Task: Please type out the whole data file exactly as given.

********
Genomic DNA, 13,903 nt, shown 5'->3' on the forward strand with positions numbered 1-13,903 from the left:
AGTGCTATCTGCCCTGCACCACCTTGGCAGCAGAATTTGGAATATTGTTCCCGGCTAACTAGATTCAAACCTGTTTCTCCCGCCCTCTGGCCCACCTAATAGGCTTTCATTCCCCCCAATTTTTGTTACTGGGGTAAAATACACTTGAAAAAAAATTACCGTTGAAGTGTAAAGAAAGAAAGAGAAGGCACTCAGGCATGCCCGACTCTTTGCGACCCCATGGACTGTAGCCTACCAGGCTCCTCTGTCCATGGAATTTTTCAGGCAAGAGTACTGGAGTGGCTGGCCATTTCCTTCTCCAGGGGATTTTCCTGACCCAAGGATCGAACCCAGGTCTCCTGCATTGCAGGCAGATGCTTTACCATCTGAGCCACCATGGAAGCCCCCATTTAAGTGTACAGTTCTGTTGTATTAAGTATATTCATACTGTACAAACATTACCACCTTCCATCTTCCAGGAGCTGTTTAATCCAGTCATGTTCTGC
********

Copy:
Genomic DNA, 13,903 nt, shown 5'->3' on the forward strand with positions numbered 1-13,903 from the left:
AGTGCTATCTGCCCTGCACCACCTTGGCAGCAGAATTTGGAATATTGTTCCCGGCTAACTAGATTCAAACCTGTTTCTCCCGCCCTCTGGCCCACCTAATAGGCTTTCATTCCCCCCAATTTTTGTTACTGGGGTAAAATACACTTGAAAAAAAATTACCGTTGAAGTGTAAAGAAAGAAAGAGAAGGCACTCAGGCATGCCCGACTCTTTGCGACCCCATGGACTGTAGCCTACCAGGCTCCTCTGTCCATGGAATTTTTCAGGCAAGAGTACTGGAGTGGCTGGCCATTTCCTTCTCCAGGGGATTTTCCTGACCCAAGGATCGAACCCAGGTCTCCTGCATTGCAGGCAGATGCTTTACCATCTGAGCCACCATGGAAGCCCCCATTTAAGTGTACAGTTCTGTTGTATTAAGTATATTCATACTGTACAAACATTACCACCTTCCATCTTCCAGGAGCTGTTTAATCCAGTCATGTTCTGC